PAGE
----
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In March 2020, we began investigating how gig economy platforms were responding to the Covid-19 pandemic. Reports indicated that half of gig workers had lost their jobs; those still working had lost two-thirds of their income on average; and many faced the impossible choice between penury and infection. As summed up by one worker: “either I’m starving or I’m dying of coronavirus.” As those who continued to work performed functions essential to society, the pandemic deepened the fracture lines of inequality: not just between gig workers and those who are currently better served by government support schemes, but also by placing additional pressures on the women, migrants, and minority-ethnic groups who form a core part of the gig workforce.

How are platforms responding? To investigate this, between March and April 2020, the Fairwork Foundation undertook a survey of platform policies, covering 120 platforms in 23 countries across Europe, North America, South America, Asia and Africa. We categorised platform responses according to the five Fairwork Principles that are used to rate platforms against decent work standards, namely: Fair Pay, Fair Conditions, Fair Contracts, Fair Management, and Fair Representation. The results were published in a report in April 2020.

Since then a lot has changed. As of September 2020, more than 31 million people have been infected, and almost one million have lost their lives to the virus. The financial, social, physical and psychological toll of the pandemic has been immense. We are entering into a period where not only government financial support schemes are ending, but also the relief packages and policies offered by the platforms and other private initiatives.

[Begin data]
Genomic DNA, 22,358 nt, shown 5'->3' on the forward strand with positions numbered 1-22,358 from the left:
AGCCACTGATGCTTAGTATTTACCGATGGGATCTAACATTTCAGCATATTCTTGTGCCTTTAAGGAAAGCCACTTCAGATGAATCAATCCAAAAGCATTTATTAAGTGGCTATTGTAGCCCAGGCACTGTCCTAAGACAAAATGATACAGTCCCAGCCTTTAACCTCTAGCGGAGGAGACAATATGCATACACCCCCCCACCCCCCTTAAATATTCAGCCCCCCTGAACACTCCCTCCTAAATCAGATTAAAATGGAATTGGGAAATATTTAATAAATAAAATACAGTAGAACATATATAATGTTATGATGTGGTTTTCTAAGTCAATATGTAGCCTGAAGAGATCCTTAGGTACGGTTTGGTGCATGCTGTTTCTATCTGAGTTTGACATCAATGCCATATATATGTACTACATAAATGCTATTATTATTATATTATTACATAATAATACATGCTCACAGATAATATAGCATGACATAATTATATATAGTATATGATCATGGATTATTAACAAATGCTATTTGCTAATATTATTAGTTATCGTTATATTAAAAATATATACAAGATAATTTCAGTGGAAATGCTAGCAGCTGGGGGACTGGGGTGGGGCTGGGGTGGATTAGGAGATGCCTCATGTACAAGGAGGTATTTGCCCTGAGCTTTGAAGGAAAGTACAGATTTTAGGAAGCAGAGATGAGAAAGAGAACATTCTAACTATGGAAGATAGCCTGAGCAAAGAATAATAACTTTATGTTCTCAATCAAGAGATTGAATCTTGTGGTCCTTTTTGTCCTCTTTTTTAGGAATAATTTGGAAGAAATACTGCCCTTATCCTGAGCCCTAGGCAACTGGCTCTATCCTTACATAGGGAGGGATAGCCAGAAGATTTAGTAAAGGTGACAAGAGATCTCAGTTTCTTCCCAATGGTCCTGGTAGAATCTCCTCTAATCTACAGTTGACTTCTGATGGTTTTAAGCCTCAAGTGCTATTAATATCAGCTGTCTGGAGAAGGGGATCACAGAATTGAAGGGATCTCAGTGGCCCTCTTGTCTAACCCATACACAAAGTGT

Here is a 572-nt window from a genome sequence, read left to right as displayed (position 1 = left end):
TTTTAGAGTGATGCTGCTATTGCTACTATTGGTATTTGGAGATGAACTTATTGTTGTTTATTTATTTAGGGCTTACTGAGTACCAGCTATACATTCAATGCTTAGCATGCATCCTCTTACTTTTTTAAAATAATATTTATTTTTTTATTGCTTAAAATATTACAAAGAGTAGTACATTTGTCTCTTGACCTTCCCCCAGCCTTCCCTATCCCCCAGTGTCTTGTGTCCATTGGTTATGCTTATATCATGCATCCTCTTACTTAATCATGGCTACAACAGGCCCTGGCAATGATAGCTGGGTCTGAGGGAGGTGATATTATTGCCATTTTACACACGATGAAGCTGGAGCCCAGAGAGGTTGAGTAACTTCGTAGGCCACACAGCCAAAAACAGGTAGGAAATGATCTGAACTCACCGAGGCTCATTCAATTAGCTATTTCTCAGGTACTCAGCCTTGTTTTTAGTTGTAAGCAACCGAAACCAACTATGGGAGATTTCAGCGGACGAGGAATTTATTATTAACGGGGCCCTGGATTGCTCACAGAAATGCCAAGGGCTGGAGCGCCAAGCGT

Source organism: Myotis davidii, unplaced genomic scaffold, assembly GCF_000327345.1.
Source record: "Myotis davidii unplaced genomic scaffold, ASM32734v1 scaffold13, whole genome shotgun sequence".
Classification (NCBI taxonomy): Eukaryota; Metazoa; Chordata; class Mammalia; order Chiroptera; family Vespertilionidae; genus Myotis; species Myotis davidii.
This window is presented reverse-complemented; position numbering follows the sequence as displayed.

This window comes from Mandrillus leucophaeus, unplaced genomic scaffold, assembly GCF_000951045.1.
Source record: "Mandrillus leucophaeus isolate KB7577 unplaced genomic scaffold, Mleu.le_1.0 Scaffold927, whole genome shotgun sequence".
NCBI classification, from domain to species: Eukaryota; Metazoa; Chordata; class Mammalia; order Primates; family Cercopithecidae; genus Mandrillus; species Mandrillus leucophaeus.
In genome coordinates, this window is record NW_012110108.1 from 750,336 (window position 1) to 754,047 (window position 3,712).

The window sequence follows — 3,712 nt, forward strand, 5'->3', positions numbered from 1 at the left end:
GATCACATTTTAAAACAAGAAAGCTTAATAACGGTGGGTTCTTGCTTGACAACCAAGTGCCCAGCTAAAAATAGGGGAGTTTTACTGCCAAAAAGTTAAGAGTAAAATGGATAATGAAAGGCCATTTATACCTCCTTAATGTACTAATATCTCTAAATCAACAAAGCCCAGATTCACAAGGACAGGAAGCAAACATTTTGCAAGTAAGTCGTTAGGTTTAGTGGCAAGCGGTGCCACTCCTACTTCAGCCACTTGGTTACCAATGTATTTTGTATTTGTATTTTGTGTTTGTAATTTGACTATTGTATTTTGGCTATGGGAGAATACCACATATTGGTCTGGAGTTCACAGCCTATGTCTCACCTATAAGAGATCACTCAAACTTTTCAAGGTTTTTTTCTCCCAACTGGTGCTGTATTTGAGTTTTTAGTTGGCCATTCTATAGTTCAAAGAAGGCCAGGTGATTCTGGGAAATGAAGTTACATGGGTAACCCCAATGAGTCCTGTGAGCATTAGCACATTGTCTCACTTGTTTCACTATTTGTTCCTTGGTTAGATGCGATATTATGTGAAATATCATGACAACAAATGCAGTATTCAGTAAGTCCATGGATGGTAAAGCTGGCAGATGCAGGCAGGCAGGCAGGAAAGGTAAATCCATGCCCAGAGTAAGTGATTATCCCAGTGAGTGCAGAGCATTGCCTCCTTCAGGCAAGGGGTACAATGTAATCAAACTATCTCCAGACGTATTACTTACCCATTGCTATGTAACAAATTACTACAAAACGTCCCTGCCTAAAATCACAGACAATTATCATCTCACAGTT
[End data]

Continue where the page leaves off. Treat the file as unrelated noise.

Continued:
In order to track these changes, we present our findings based on 191 platforms in 43 countries across the world. Data for this report was collected through a combination of desk research and outreach to all of the platforms included in our survey. In particular, we expanded the research into low income and middle income countries to understand how gig workers have been affected in the absence of government relief schemes, and where platforms have faced a higher uncertainty of continuing their operations due to financial risks. Our top-line findings indicate that:

  • Fair Pay: Pay was by far the most important issue for workers, yet 10 percent of the platforms surveyed provided pay loss compensation. Instead, platforms have tended to deflect responsibility to governments in order to avoid future liabilities.
  • Fair Conditions 1 (Prevention): Contactless delivery is the most widespread policy in this category. However, contactless collection is notably less available. 60 percent of the platforms claimed to provide personal protective equipment (disinfectant or, less often, masks). However, workers often reported problems receiving any of that support.
  • Fair Conditions 2 (Illness): Around half of the platforms were providing some payment for workers who were ill. When government financial relief packages were extended to include gig workers, some platforms shifted their focus on assisting the workers to access these schemes. However, the accessibility of these schemes (both government and platform) remains unknown.
  • Fair Contracts: Most platforms have maintained that their workers are independent contractors and not employees, even while taking on more aspects of the role of an employer, such as sick pay provision. These positions are increasingly in conflict, as platforms acknowledge their responsibility for working conditions, despite the fact that their business models continue to rely on asserting the independence of their workers.
  • Fair Management: Only a small fraction of platforms guarantee no loss of bonuses or incentive levels despite temporary deactivation of workers.
  • Fair Representation: Gig workers around the world have been striking to demand better working conditions. However, there is no evidence of any meaningful platform engagement with worker associations and unions coordinating the strikes.


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